So, I think that it just depends on where you sit in the value chain and what your overall objective is. And if you don’t have a greater purpose objective of doing something against COVID, because we had to pivot, right, because we’re so focused on Alzheimer’s, MS, Parkinson’s, and some cancers, that cytokines were important, but COVID hits we had to get our whole company to say we should pivot and take everything we’re doing here and apply it to COVID and see if we can do something for COVID. So, that took a lot of belief systems, and so your culture almost has to be established in a company where you can pivot quickly with belief systems versus everyone saying, “Oh, why are we doing this?” And having all of these negative forces that can shut down companies, right?
So culture and people, that number three item, has got to be healthy. I actually look at the immune system and I draw parallels. We have such a strong culture now that if someone starts misbehaving and caring about themselves more than the collective body, it’s almost like the culture has its own immune system and the antibodies start attacking that person saying, “What are you doing? We’ve got kids that are dying of brain cancer down the street. And we’re trying to… so why are you being petty caring about yourself?” And so, over the years we’ve attracted a lot of people in. So our businesses, that culture just fits with them. And then you have the ecosystem, and then we had a pivot, but I think each business has got to think this through for themselves, but I’ve done it in every business I’ve been in.
At one point I was in DuPont and I was running the rubber Teflon, it was called fluoroelastomer. Later on, I got to run Teflon at an early age down in Wilmington, Delaware. But that fluoroelastomer ends up, was our competitor, 3M, made an O-ring that went up in the space shuttle and the space shuttle, you might remember, exploded. And they ended up reporting that it was the O-ring that failed, which was our competitor’s. And so, we create this greater purpose around our fluoroelastomers called Viton from DuPont and that O-ring now, or at least after that, was converted from 3M to DuPont. And so, everyone in the business connected to that and it was something like, “Oh my God, what we do every day could lead to us allowing a spaceship to go up safely.”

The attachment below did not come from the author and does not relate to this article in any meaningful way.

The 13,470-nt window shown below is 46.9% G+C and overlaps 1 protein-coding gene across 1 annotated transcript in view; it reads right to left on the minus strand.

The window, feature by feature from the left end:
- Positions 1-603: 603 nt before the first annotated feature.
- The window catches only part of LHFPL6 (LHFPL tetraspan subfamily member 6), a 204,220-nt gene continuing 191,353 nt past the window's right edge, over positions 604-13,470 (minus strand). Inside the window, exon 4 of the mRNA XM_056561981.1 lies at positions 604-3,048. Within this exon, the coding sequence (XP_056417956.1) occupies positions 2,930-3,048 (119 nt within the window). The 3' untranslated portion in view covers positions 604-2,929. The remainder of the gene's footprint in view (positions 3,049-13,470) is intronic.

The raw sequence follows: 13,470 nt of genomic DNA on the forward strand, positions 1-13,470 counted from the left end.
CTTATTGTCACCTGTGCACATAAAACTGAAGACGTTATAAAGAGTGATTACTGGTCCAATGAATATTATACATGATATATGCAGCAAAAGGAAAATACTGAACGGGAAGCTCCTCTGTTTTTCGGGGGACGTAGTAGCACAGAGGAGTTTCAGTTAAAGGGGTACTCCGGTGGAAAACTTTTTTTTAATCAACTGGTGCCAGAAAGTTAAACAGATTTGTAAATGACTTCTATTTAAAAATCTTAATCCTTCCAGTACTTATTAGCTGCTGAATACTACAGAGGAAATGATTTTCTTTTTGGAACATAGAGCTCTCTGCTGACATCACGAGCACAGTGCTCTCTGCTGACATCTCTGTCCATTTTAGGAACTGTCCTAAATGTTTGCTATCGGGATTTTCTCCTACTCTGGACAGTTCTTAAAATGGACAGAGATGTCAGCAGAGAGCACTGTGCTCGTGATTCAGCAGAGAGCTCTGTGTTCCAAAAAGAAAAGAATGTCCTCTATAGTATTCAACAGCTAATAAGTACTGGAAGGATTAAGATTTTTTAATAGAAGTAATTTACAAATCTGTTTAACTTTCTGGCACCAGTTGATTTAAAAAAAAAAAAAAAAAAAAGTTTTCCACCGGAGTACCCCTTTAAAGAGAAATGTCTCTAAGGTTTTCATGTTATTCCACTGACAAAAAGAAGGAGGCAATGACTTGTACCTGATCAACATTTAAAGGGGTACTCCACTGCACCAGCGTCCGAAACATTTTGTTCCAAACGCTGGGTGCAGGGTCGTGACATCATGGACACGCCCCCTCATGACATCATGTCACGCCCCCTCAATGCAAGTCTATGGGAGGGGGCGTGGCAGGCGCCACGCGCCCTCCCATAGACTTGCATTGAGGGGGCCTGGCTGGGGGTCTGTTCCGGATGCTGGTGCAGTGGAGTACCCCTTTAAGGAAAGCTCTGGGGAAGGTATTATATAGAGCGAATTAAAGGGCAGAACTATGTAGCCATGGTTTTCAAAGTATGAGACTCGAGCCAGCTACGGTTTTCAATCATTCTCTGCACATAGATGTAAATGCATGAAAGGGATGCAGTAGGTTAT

So, I think that every business can use their imagination to understand how they can benefit the world. And a lot of the people that you reach out to and that follow you are biotechs and pharmas, that’s so easy, right? These are the best companies in the world that are trying to eradicate a disease or treat it so they’re already kind of natural. That’s why most of the employees that they attract, they kind of already get number one. Number two might not be… sometimes number two gets complicated because people don’t want ecosystems because they’re competing and they don’t want their competition all to be part of it.
You have to be willing to create a learning body that isn’t for profit, it’s a nonprofit, or you end up with profitability having sub-optimization and then nobody really gets into it. You got to create a nonprofit ecosystem. And then number three, four, and five are kind of in the business. I think that they’re all naturally… I feel like we’ve applied it each time and it can work.
Well, I’ve been thinking about this kind of greater purpose, and I’ve been kind of bumping my head up against a wall when I look at our business. I get excited to come in every day. We’re researching what’s the important things that are going on in healthcare delivery. And we understand these large healthcare systems and we try to translate our learnings to our pharma biotech clients. It’s just I haven’t gotten to that greater purpose that I can communicate to everybody. We’ve had meetings. We’ve talked about it. What is it that can get everyone excited? And what is that giant goal? I remember, was it Jim Collins, the BHAG, your big, hairy, audacious goal. But what is that greater purpose? And I could see that in your organization and that tie in, but haven’t quite gotten there yet for a market research company.